There are a million ways to make a video, so what makes whiteboard animation stick out in a sea of media madness?
The defining characteristic of this medium is drawing, one of the oldest forms of visual communication. Cave paintings, some dating back more than 30,000 years, show that people used drawing to communicate ideas long before such things as paper, farming, or pottery were even invented. In fact, drawing predates the idea of civilization itself by several thousand years.
But every drawing that was ever made is just an illusion, one that requires the imagination of the viewer to bring it to life. With whiteboard animation the viewer witnesses the creation of the illusion. As they watch, new lines cut through the possibilities, defining the image until it is something recognizable. The viewer knows that the artist is just making marks on a whiteboard, but as the drawing continues these marks transform, and at some point something “switches” in the viewer’s mind, so that the marks become something recognizable – a face, a person, an object. Seeing something appear from a few simple lines is magical. It also keeps the viewer wondering what will be conjured up next.
The drawings ultimately serve to tell a story. Storytelling is a wonderful way to communicate an idea, and can be as fanciful and elaborate as a fairy tale or as direct and instructional as a training video. Whiteboard Animation uses verbal storytelling simultaneous to visual storytelling. Studies have shown that the simultaneous delivery of related verbal and visual material is more effective, in terms of learning and retention, than using just one mode by itself, or in succession to another mode (Mayer, 2001). Overall, the dual modality of whiteboard animation provides a synergistic effect that enhances learning.
There are several ways to make a drawing, especially with the power of computers to crunch out details and make things look clean and sharp. There is no denying that computers are a staple of media production today, and even the videos we make rely heavily on computer aid at several steps in our process. But in a world that is so heavily dominated by computer-based media (to the point where it is often cheaper and easier to produce videos with CGI actors and props), it is increasingly rare to see something being made by hand, by a human.
It’s exactly the human element of whiteboard animation that brings a level of authenticity to an idea, whether the viewer is overtly aware of it or not. It pulls an idea down to earth, to a level of human proportions, so that it is more relatable and easier to digest. In the end, it makes the content seem less intimidating and more approachable.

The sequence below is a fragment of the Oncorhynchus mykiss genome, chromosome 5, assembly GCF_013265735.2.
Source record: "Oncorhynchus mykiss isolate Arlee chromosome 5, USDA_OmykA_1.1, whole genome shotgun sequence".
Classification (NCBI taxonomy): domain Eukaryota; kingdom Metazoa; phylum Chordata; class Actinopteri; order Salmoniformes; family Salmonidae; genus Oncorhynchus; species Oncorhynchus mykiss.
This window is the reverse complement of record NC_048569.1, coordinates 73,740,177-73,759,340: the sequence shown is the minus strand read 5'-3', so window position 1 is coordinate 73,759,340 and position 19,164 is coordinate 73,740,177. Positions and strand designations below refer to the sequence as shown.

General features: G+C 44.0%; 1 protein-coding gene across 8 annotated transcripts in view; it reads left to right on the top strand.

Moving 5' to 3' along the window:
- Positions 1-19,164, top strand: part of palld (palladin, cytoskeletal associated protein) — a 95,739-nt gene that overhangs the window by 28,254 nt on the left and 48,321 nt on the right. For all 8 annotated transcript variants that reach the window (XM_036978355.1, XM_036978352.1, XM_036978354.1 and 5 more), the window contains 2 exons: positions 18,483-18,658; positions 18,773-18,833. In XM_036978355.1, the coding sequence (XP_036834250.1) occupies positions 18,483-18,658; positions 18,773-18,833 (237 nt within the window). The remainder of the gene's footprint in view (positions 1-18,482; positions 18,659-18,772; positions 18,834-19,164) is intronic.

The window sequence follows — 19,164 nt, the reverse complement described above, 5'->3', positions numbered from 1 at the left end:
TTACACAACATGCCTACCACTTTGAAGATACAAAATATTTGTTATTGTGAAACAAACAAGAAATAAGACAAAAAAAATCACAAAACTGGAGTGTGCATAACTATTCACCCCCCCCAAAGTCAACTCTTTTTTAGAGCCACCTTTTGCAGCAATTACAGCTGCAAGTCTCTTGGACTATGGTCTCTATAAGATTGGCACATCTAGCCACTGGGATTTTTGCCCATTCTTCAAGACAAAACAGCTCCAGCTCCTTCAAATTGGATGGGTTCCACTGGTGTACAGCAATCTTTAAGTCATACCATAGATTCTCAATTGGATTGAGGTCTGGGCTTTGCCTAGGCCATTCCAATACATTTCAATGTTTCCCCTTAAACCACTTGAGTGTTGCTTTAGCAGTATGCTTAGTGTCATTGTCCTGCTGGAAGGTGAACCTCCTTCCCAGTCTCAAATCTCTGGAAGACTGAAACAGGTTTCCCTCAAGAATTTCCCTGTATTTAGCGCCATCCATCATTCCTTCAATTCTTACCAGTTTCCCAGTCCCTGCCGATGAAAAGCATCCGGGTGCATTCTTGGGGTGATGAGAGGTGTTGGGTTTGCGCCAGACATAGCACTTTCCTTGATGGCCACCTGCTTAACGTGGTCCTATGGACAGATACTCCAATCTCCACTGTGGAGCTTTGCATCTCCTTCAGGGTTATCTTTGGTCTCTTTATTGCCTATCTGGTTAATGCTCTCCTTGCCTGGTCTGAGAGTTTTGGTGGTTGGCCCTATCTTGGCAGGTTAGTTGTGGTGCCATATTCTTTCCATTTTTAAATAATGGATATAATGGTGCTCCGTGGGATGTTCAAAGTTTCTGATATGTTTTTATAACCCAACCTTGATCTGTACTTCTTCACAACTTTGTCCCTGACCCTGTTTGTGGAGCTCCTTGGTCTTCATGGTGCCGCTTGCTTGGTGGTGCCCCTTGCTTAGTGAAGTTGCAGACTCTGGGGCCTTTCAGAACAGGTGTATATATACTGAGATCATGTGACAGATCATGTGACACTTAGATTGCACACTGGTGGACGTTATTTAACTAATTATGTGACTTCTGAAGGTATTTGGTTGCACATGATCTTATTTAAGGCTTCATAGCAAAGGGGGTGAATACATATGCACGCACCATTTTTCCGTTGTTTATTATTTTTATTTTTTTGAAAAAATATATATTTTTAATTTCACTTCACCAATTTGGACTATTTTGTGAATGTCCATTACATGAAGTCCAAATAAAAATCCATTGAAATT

The high contrast and overall simplicity of black and white lines is a welcome reprieve from the overwhelming amount of stimulation coming from the web and other media channels. As more people are connected to the internet at all times, whether through a smartphone, computer, or some other device, there is no shortage of things to click on, sites to visit, songs to download, and people to contact. Information overload is something we all face on a daily basis.
However, the mind works by distilling sensory input down to the essentials, discarding much of the extra “fluff”. Our minds do it all the time and it’s the only way we are able to function in a world with so much going on. In short, the mind seeks out simplicity. Whiteboard animation satisfies this desire, using simple, high-contrast images to tell a story. Unnecessary elements are not included and as a result the mind can dedicate more resources to the idea, and fewer to filtering distractions.
Of course the videos are also entertaining! This ties back to the magic of watching someone draw, but also has to do with the creative way in which the images relate to the spoken word. In addition to a live artist, we also use animations, adding another level of magic and intrigue altogether. Something that is both engaging and interesting will help further lubricate the gears of the mind.
Being a digital video, it can be distributed infinite times among any number of platforms. It can be hosted on a website, shown in a presentation, linked to in an email, placed in an electronic textbook, copied, downloaded, shared, uploaded, whatever. Once made, you can use it as much as you want and hand it out to anyone you like. Your video can travel the world and work for you at all hours of the day, even while you are sleeping. In the end, reaching your audience couldn’t be easier.